A Reason for Change

Joe Eames
Joe Eames
Sep 10 · 3 min read

There is much said about the SOLID principles. If you’re not familiar, the SOLID principles of Object Oriented development are:

  • Single Responsibility Principle
  • Open/Closed Principle
  • Liskov Substition Principle
  • Interface Segregation Principle
  • Dependency Inversion Principle

Each of these are important, but the one that probably gets the most coverage is the Single Responsibility Principle. Simply stated, each class should only do one thing.

Of course this sounds good in principle but when dealing with actual code, this becomes far more nuanced and complex. Where should the responsibilities of a class end? Depending on how you define the class’s responsibilities, you can struggle with and justify a lot of bloat in your code. In a cart class, should it handle generating the subtotal or just hold the items and let someone else do the math? Is that one of its responsibilities? What about if we add a “save for later” feature? Is that the cart’s responsibility or someone else’s?

As you struggle with these questions, you can spend a lot of time debating the right way to craft your code.

When you’re having trouble deciding what functionality should or should not be the responsibility of a given class, there’s an alternative interpretation of the Single Responsibility Principle that can often lead to good results. I don’t recommend utilizing this method exclusively, but instead include it in your analysis when asking yourself “should this class/component include this functionality?”

That is the “Reason for Change”. Ask yourself: what reasons would cause the class to change, and if it changes, what functionality would be affected by that change? Then work towards the ideal that a class would have only one reason to change.

Let’s say that you’re working on a system that needs some real-time communication with a custom websocket. We not only need to connect and disconnect, but we also need to validate the identity of the client. So we come up with the following public methods for a “SocketConnection” class:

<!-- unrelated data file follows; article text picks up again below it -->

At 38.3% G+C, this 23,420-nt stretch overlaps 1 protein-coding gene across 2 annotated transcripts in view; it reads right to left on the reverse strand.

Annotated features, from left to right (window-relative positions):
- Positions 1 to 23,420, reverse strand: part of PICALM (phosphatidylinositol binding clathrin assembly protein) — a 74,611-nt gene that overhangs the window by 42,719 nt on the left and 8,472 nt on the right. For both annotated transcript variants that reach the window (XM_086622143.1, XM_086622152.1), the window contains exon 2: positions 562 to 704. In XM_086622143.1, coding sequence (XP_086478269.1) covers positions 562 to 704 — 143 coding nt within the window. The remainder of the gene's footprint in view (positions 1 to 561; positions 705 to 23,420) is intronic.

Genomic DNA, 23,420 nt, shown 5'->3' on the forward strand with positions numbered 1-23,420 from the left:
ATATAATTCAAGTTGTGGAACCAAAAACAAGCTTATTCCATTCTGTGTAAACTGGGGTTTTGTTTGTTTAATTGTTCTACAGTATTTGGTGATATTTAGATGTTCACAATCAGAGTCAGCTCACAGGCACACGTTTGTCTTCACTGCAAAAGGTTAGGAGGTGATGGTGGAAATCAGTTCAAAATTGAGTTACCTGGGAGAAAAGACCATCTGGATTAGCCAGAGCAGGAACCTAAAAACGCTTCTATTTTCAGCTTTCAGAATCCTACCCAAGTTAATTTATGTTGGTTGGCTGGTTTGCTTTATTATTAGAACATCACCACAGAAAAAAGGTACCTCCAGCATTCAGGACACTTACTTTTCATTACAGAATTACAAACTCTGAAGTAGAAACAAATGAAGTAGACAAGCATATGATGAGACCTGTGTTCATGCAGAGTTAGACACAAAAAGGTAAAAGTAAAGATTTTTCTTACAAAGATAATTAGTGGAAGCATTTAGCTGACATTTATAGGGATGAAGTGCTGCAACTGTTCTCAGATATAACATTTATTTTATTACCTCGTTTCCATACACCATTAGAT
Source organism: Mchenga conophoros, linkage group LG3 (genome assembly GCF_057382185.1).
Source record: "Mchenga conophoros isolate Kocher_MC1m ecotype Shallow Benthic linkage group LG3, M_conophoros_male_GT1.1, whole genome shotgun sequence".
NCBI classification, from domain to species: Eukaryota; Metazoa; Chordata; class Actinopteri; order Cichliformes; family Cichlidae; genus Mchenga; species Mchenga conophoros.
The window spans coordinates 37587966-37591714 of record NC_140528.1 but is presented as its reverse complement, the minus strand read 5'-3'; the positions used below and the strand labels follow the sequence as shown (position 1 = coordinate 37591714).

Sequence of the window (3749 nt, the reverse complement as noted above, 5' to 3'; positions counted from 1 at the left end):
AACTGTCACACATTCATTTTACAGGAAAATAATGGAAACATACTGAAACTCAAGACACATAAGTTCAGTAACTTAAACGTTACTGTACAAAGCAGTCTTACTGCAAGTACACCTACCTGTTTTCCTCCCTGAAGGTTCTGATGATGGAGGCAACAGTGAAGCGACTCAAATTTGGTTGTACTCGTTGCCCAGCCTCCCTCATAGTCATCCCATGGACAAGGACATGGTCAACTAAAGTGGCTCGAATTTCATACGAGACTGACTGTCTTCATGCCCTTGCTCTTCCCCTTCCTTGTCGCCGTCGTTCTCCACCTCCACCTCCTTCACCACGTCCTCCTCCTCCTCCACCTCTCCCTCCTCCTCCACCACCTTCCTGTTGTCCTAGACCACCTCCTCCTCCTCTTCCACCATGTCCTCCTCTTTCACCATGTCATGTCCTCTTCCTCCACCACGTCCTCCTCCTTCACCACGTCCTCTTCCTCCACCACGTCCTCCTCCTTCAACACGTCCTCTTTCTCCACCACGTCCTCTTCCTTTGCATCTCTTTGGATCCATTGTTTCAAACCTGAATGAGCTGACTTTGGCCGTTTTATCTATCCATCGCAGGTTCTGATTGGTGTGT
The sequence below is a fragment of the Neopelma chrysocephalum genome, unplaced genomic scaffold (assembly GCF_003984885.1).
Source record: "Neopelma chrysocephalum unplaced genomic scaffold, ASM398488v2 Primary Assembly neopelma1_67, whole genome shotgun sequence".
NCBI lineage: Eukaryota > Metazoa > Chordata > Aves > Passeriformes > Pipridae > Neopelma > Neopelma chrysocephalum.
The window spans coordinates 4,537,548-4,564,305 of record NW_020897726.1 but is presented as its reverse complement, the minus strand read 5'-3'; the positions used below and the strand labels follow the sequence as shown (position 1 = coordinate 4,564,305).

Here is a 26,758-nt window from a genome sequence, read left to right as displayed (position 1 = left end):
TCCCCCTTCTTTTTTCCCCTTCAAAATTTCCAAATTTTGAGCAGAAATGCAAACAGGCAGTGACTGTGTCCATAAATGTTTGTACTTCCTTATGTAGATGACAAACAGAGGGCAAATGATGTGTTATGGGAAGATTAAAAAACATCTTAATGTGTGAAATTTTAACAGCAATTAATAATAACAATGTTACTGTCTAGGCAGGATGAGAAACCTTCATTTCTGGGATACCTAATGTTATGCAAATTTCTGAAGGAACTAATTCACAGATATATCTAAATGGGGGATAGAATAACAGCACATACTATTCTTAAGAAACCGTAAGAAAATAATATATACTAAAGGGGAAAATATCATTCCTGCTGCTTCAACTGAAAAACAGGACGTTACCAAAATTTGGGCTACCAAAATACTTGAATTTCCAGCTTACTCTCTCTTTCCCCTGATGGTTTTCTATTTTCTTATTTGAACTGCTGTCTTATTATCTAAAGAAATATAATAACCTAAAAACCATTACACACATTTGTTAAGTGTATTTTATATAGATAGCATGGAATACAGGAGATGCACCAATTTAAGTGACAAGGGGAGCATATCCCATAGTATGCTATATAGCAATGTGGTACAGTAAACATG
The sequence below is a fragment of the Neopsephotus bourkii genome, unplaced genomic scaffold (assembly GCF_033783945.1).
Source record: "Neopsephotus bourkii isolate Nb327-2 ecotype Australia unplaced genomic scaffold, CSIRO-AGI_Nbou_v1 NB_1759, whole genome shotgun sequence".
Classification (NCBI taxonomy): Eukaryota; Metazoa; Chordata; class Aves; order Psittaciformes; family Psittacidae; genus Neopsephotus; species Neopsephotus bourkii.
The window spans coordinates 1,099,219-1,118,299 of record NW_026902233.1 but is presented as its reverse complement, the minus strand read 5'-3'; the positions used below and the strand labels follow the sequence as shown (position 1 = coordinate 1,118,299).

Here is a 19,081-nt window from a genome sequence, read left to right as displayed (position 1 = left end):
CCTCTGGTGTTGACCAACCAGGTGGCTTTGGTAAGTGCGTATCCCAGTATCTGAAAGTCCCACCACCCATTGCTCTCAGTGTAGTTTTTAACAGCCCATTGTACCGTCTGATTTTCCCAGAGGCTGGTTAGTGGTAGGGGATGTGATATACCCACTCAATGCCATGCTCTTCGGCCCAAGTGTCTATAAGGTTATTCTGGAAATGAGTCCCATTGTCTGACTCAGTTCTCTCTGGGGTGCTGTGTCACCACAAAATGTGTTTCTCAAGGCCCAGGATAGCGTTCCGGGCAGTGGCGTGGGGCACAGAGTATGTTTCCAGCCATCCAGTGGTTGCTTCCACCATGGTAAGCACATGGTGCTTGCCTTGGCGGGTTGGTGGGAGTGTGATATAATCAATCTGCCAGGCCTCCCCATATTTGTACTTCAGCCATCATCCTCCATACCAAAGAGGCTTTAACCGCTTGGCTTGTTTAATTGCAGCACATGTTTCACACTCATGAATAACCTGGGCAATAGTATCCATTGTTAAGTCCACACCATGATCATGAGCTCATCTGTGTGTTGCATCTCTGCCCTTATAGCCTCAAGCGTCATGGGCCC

• connect()
  • authenticate()
  • disconnect()

Seems reasonable doesn’t it? The class is responsible for the communication with the server, and all things related to that are in the class.

But think about this: connection & disconnection are likely to change together. If the way that we connect changes, then it’s reasonable that the disconnection may change as well. Those two piece of functionality belong together and are likely to reuse a lot of functionality between them.

On the other hand the authentication piece is possibly very different from the other two. If we change how we authenticate after we connect, we very likely wouldn’t change how we connect or disconnect.

So the reasons for change are different. This implies that the responsibilities should be separated out into two different classes. That leaves the class that simply connects and disconnects with only one reason to change: The method of connection has changed. And the other class has a single reason to change as well.

Now don’t think that what we should end up with is a million different classes each with one method. But instead look at the class not as a collection of “related” functionality, but instead as a collection of “interdependent” functionality. Then separate out stuff that isn’t interdependent into collaborators and dependencies. A great way to identify this is to ask if the class has a single reason for change.

In the end you’ll have to make your own judgements, but just getting in the habit of asking yourself the above questions will help you design better, more robust, more well-factored classes.

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Joe Eames

Written by

Joe Eames

Mormon, Christian, Father, CEO of Thinkster.io, Organizer of @ngconf, @frameworksummit, React Conf, Front end developer, and Software Craftsmanship Evangelist.


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